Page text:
How The “Bunny Nose” Can Reveal Relationship Issues
In Shakespeare’s classic play Hamlet, Act I, Scene 4, the officer Marcellus spies the ghost of Denmark’s late King and utters, “Something is rotten in the state of Denmark.” The phrase is meant to convey that something is really wrong.
In our last blog, we discussed micro expressions of happiness and the telltale signs of a genuine smile. Today we discuss the micro expression of disgust—a sure sign that something is not quite right.
Disgust. Even the word sounds, well, disgusting. Its Medieval etymological origins emanate from the Middle French word, desgouster, and used as a verb disgust can cause loathing, nausea, or revulsion in a person. Example? “You disgust me!”
We exhibit disgust as babies. According to Susan Heitler, “A baby who tastes rotten food immediately wrinkles his nose, curls his lips in an expression of disgust, and spits it out. When someone speaks to you with a tone of contempt, you are likely to feel spit out from that person’s world.” 
Disgust and its close relative “contempt” can indicate that something is rotten in your relationship. In fact, Gottman’s marital metaphor of the Four Horsemen of the Apocalypse—criticism, contempt, defensiveness and stonewalling—are used to predict the failure of the marriage with high accuracy.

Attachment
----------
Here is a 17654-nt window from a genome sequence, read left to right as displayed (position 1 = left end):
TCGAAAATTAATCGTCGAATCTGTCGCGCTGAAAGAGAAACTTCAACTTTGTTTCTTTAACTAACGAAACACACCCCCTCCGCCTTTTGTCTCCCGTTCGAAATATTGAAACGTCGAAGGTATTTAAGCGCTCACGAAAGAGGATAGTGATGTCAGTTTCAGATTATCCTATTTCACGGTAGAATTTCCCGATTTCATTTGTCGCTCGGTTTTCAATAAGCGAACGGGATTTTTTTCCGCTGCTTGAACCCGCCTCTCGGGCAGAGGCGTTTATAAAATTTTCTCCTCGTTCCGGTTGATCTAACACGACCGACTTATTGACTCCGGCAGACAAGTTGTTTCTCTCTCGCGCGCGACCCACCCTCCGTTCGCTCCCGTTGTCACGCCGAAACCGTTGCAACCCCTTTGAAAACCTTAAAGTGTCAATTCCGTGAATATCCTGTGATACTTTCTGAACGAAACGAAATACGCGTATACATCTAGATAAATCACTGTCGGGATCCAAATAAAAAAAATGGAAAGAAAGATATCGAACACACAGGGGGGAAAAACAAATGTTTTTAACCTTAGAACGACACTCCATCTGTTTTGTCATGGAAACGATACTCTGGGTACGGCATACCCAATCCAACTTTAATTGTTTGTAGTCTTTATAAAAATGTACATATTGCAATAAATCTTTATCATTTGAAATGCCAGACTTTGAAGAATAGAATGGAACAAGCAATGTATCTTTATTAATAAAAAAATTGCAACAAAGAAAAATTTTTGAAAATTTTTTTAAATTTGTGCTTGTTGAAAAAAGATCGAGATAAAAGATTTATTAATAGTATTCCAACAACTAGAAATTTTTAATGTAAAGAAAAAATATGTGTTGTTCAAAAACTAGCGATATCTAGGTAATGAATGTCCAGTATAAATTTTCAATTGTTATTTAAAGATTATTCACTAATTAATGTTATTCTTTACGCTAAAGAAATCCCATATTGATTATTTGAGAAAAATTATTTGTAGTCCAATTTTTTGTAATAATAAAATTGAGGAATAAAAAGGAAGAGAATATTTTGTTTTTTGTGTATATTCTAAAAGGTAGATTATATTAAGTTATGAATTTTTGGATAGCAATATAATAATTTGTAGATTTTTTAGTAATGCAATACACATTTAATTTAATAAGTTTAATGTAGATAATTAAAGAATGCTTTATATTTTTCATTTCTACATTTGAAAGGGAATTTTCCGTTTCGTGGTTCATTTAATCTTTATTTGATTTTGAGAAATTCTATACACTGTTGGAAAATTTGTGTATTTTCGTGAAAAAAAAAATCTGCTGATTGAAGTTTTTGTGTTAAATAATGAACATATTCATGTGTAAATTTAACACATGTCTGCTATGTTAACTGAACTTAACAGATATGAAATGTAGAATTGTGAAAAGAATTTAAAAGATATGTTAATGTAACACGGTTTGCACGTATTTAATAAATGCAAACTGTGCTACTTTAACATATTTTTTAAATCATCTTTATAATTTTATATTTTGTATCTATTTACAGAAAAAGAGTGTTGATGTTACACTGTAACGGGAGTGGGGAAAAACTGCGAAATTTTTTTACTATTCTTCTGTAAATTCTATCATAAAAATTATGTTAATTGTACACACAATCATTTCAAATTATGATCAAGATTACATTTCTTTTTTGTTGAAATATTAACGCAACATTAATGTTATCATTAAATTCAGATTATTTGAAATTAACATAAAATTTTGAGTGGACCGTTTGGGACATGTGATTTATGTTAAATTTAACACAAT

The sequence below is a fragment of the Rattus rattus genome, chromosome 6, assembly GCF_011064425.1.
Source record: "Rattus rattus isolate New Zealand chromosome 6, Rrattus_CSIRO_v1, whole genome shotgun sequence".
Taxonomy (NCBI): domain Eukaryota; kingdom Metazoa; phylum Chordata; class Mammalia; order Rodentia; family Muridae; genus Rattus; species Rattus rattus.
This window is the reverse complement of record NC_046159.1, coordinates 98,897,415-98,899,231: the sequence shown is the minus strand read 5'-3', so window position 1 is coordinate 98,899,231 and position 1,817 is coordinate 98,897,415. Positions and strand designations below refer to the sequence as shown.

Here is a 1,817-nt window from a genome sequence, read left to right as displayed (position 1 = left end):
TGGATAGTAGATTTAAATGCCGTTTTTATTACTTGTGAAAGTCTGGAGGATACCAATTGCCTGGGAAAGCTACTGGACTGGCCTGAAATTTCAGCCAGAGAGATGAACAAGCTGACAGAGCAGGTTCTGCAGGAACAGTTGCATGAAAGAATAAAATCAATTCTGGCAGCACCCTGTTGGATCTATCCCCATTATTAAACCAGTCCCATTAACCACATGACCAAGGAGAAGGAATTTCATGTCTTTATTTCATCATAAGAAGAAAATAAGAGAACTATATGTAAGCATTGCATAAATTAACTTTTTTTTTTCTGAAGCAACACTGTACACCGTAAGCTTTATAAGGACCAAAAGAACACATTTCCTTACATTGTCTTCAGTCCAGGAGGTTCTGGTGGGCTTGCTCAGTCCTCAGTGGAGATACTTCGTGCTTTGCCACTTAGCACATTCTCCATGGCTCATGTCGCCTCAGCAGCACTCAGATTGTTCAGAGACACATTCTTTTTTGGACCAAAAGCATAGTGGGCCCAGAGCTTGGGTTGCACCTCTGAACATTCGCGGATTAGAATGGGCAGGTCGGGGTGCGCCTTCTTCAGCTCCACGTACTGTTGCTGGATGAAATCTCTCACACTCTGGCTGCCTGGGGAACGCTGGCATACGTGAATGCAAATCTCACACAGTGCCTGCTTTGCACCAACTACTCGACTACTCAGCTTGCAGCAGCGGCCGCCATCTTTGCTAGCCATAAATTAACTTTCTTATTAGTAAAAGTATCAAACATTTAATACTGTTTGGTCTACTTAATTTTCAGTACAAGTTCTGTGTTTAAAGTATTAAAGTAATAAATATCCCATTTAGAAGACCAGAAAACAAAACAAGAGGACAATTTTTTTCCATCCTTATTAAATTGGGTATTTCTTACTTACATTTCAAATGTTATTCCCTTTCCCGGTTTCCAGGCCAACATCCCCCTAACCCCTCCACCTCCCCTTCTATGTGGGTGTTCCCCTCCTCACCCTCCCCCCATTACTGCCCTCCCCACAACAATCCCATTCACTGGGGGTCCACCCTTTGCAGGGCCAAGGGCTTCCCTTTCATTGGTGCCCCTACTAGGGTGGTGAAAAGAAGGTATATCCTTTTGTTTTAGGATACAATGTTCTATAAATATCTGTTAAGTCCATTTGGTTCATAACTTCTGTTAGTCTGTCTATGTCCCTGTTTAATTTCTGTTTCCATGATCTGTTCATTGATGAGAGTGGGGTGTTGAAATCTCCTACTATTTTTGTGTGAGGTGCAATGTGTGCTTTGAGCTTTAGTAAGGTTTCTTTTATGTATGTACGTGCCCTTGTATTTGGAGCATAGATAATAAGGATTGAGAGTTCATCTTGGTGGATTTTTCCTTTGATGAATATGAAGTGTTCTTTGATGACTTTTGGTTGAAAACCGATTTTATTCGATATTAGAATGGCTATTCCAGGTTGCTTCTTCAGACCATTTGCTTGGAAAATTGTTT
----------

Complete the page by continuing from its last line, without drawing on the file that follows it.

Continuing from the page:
While our next blog will focus on contempt (its meaning is often misunderstood), today we will show you how to spot its nauseating next of kin—disgust.
The two pictures below show a person (my colleague Patryk, from the Center for Body Language) with a genuine expression of disgust. In the left-hand picture, you can see his wrinkled nose—a reliable indicator of disgust. In the picture on the right, disgust can take the form of an open mouth. Growing up in my family, we would simply say about Patryk below: “Looks like he ate a plate of [FILL IN THE BANK]!”
What to Do When You Encounter Disgust?
We see the micro expressions of disgust in the research that we conduct—especially in advertising when respondents see an add that doesn’t resonate (literally stinks). When you see signs of disgust, it is a clear sign that something is amiss. Something doesn’t agree with this person. So, serve them something else, so to speak. For example, you can:
- Seek to find a common ground with the person (sports, music, arts, etc.)
- Use humor to make them smile
- Change the topic to one that is pleasurable and does not elicit the bunny nose
- Understand the person’s expectations about the exchange and adjust your questions and answers accordingly.
The Merrill Institute
Stay tuned to our next blog as we individually analyze the Micro Expressions of contempt—one of the most prominent emotions that can predict the collapse of many types of relationships.